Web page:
Liked by 2 people

  11. I think that artists that are sensitive, they are Intune to energy around them. They see things in the way they are meant to be seen nature and beautiful and without judgment them that’s what makes them become creators themself. It’s people cruelness that make them sick. Just my take.

    Liked by 3 people

  12. To speak from my own personal experience, the depression during my youth and early adulthood was also combined with higher awareness and sensitivity for what was going on all around me and possibly the reason for the former. I saw no other option how to escape from those demons but to choose the most unconventional of existences and become an artist. It could have been any form of artistry. I guess it was Van Gogh’s motive also, as he had trouble fitting into the established society of his days.

    Liked by 4 people

    • I read an article about writers who suffered from depression. Every single one said that the depression enhanced their creativity, and they would not give it up. If creative effort is determined by our thoughts, feelings, and experiences, it makes sense that our perceptions of the world are colored by all of that, too. Art IS an outlet, but a positive one. Thank you for sharing, Michael!

      Liked by 2 people

  13. KK says:

    It’s unfortunate that such a talented person could kill himself. But destiny holds upper hand. God has not made anyone of us perfect. That’s the stark reality of life. Thank you for sharing it.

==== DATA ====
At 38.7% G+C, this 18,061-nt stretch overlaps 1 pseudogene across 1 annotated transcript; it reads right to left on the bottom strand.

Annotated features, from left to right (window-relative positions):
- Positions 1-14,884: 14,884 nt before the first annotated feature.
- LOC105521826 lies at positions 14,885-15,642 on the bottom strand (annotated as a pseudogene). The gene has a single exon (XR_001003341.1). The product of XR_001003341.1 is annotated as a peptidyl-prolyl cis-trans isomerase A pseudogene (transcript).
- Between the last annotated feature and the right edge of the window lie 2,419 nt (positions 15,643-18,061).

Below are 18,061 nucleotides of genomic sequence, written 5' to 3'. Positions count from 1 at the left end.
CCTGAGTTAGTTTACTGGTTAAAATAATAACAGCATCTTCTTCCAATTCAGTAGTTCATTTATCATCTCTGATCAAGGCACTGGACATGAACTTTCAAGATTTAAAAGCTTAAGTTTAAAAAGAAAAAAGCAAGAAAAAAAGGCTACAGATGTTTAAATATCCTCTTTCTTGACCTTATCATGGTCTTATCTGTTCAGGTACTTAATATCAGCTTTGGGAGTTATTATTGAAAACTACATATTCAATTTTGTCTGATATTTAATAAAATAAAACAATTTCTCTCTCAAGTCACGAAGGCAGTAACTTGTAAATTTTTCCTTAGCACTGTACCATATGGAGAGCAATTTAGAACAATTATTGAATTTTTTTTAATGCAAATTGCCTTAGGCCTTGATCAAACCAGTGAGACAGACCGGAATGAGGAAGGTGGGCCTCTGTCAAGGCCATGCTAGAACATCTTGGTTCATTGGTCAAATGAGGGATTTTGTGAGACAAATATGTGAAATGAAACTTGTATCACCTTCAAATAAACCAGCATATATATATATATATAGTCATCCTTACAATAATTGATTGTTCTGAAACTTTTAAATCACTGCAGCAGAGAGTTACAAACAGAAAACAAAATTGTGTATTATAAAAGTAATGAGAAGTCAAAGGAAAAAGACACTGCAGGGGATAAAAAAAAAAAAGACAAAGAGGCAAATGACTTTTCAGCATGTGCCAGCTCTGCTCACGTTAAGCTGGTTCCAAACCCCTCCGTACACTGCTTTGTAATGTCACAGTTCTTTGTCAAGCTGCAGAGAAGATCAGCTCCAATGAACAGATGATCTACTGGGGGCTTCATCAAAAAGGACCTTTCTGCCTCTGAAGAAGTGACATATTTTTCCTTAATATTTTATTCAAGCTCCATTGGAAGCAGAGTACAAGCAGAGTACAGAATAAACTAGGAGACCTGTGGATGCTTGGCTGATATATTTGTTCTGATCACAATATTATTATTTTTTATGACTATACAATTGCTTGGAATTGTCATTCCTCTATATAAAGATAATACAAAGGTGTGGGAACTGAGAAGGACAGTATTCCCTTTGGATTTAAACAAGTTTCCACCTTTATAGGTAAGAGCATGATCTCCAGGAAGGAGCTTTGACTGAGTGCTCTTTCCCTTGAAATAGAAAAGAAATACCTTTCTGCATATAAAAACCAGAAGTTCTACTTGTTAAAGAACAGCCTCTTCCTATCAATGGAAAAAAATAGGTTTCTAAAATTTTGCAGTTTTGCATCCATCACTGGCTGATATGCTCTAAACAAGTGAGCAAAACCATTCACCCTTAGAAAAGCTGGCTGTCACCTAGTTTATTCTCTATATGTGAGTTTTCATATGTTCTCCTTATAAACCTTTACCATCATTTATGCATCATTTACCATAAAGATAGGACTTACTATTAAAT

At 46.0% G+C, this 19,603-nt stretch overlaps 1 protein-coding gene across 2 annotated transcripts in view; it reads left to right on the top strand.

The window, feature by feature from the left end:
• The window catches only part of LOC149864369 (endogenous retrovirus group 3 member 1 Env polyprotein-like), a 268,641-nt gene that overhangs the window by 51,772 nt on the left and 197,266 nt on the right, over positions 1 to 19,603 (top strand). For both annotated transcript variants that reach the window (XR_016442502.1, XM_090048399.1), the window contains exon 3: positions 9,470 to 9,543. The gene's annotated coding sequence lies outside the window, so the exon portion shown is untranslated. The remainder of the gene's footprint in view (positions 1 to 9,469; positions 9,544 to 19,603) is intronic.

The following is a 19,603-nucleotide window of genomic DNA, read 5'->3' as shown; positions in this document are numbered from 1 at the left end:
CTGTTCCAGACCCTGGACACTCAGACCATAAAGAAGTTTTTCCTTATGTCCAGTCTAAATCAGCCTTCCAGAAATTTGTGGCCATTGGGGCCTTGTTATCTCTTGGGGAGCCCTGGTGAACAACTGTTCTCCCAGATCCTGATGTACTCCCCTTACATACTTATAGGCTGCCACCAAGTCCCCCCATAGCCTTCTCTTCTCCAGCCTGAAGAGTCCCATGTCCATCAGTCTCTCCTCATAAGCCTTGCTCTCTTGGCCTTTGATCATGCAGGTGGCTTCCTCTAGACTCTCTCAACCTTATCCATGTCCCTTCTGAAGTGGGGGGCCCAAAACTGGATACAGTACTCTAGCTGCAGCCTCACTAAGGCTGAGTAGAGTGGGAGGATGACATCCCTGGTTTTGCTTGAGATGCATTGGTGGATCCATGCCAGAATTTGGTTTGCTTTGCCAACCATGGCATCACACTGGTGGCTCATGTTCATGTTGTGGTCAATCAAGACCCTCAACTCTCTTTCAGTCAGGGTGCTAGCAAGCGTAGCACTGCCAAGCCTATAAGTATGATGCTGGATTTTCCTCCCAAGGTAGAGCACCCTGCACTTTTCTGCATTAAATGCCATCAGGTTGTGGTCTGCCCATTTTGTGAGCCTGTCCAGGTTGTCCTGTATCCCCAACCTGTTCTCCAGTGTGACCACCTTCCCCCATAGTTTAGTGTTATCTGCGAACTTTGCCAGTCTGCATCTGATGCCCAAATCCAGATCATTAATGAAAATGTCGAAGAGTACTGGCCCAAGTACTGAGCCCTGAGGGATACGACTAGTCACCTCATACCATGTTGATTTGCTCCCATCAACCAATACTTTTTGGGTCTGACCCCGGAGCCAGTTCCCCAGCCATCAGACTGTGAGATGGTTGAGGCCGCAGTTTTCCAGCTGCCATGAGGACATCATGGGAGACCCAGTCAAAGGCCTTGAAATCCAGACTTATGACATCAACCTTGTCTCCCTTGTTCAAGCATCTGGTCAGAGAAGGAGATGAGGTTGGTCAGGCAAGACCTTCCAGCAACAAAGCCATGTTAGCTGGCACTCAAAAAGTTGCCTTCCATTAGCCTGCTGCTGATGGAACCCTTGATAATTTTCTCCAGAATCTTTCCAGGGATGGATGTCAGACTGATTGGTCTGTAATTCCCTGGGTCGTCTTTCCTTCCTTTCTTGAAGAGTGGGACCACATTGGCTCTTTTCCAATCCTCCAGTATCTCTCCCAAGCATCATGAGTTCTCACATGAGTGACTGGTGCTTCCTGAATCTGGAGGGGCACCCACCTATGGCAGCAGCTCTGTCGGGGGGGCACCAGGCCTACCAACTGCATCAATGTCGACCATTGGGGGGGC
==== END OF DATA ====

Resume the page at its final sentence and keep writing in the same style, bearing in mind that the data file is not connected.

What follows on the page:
Liked by 2 people

  14. balladeer says:

    Yes, that well-known fine line between genius and insanity is always a conundrum. Remember Oscar Levant’s remark “There is a fine line between genius and insanity. I have erased this line.”

    Liked by 3 people

  15. BBYCGN says:

    I think it depends on the particular mental illness and its effect on the individual at that point in time. Great post! Thought provoking.

    Liked by 1 person

  16. “But who knew what was really going on in his mind and in his heart?” This is the question we always have to ask ourselves if the person themselves don’t tell us the reason behind their abnormal behavior. Great was of waving in art and psychology into the same post. I’m a fan!

    Liked by 1 person

  17. Tim Shey says:

    Vincent Van Gogh is my favorite painter. I read his book DEAR THEO, which were letters that he wrote to his brother. It is a lonely life that brilliant people lead.

    Here is Don McLean’s song “Vincent” with lyrics:

    Liked by 1 person

  18. Dawn – thanks for your sweet and insightful appreciation of Vincent. He still touches people and so do you. ❤️

    Liked by 1 person

  19. Interesting point. I once watched a documentary on the life of Van Gough. I never realized he had so much empathy! As a clergyman, he lost his post because he lived as the starving miners in his parish is order to help them rather than keep up a false religious standard for example. My own guess is that life can be overwhelming for such sensitive souls.

    Liked by 3 people

  20. kindfeelings says:

    Beautiful painting.

    Liked by 1 person